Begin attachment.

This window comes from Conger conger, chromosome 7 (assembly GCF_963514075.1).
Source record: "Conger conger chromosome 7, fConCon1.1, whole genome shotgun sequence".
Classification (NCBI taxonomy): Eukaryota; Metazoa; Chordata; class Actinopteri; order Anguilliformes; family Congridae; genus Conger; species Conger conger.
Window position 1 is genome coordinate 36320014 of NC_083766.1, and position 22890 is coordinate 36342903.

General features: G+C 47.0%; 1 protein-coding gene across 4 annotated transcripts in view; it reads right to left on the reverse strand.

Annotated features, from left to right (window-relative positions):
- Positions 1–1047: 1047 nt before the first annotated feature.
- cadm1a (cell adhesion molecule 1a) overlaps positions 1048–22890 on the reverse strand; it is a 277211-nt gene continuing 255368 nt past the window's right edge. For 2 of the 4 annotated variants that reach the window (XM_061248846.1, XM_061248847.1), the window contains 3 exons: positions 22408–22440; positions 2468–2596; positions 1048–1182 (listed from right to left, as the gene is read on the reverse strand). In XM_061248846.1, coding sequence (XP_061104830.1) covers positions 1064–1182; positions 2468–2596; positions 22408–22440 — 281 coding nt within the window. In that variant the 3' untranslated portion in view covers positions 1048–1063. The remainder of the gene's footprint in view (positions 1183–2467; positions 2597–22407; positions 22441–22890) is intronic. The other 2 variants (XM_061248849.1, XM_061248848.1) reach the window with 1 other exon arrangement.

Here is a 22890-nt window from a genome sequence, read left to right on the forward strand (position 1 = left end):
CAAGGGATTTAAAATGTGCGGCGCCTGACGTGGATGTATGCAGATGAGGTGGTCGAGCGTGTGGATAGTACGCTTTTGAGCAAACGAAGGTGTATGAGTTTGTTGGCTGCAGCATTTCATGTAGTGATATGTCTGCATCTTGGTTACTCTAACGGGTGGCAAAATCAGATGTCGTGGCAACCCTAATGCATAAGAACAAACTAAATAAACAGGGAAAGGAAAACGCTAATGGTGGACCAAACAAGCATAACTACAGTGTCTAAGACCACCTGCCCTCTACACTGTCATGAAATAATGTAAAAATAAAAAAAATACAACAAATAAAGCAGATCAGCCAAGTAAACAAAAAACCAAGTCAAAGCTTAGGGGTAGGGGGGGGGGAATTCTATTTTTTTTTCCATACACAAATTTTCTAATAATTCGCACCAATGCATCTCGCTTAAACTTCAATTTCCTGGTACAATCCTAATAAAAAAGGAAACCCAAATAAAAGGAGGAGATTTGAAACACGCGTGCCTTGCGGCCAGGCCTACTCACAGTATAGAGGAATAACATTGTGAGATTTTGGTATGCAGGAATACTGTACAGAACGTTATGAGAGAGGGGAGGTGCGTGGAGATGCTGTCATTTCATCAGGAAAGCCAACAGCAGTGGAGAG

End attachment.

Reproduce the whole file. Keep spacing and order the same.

This window comes from Conger conger, chromosome 7 (assembly GCF_963514075.1).
Source record: "Conger conger chromosome 7, fConCon1.1, whole genome shotgun sequence".
Classification (NCBI taxonomy): Eukaryota; Metazoa; Chordata; class Actinopteri; order Anguilliformes; family Congridae; genus Conger; species Conger conger.
Window position 1 is genome coordinate 36320014 of NC_083766.1, and position 22890 is coordinate 36342903.

General features: G+C 47.0%; 1 protein-coding gene across 4 annotated transcripts in view; it reads right to left on the reverse strand.

Annotated features, from left to right (window-relative positions):
- Positions 1–1047: 1047 nt before the first annotated feature.
- cadm1a (cell adhesion molecule 1a) overlaps positions 1048–22890 on the reverse strand; it is a 277211-nt gene continuing 255368 nt past the window's right edge. For 2 of the 4 annotated variants that reach the window (XM_061248846.1, XM_061248847.1), the window contains 3 exons: positions 22408–22440; positions 2468–2596; positions 1048–1182 (listed from right to left, as the gene is read on the reverse strand). In XM_061248846.1, coding sequence (XP_061104830.1) covers positions 1064–1182; positions 2468–2596; positions 22408–22440 — 281 coding nt within the window. In that variant the 3' untranslated portion in view covers positions 1048–1063. The remainder of the gene's footprint in view (positions 1183–2467; positions 2597–22407; positions 22441–22890) is intronic. The other 2 variants (XM_061248849.1, XM_061248848.1) reach the window with 1 other exon arrangement.

Here is a 22890-nt window from a genome sequence, read left to right on the forward strand (position 1 = left end):
CAAGGGATTTAAAATGTGCGGCGCCTGACGTGGATGTATGCAGATGAGGTGGTCGAGCGTGTGGATAGTACGCTTTTGAGCAAACGAAGGTGTATGAGTTTGTTGGCTGCAGCATTTCATGTAGTGATATGTCTGCATCTTGGTTACTCTAACGGGTGGCAAAATCAGATGTCGTGGCAACCCTAATGCATAAGAACAAACTAAATAAACAGGGAAAGGAAAACGCTAATGGTGGACCAAACAAGCATAACTACAGTGTCTAAGACCACCTGCCCTCTACACTGTCATGAAATAATGTAAAAATAAAAAAAATACAACAAATAAAGCAGATCAGCCAAGTAAACAAAAAACCAAGTCAAAGCTTAGGGGTAGGGGGGGGGGAATTCTATTTTTTTTTCCATACACAAATTTTCTAATAATTCGCACCAATGCATCTCGCTTAAACTTCAATTTCCTGGTACAATCCTAATAAAAAAGGAAACCCAAATAAAAGGAGGAGATTTGAAACACGCGTGCCTTGCGGCCAGGCCTACTCACAGTATAGAGGAATAACATTGTGAGATTTTGGTATGCAGGAATACTGTACAGAACGTTATGAGAGAGGGGAGGTGCGTGGAGATGCTGTCATTTCATCAGGAAAGCCAACAGCAGTGGAGAG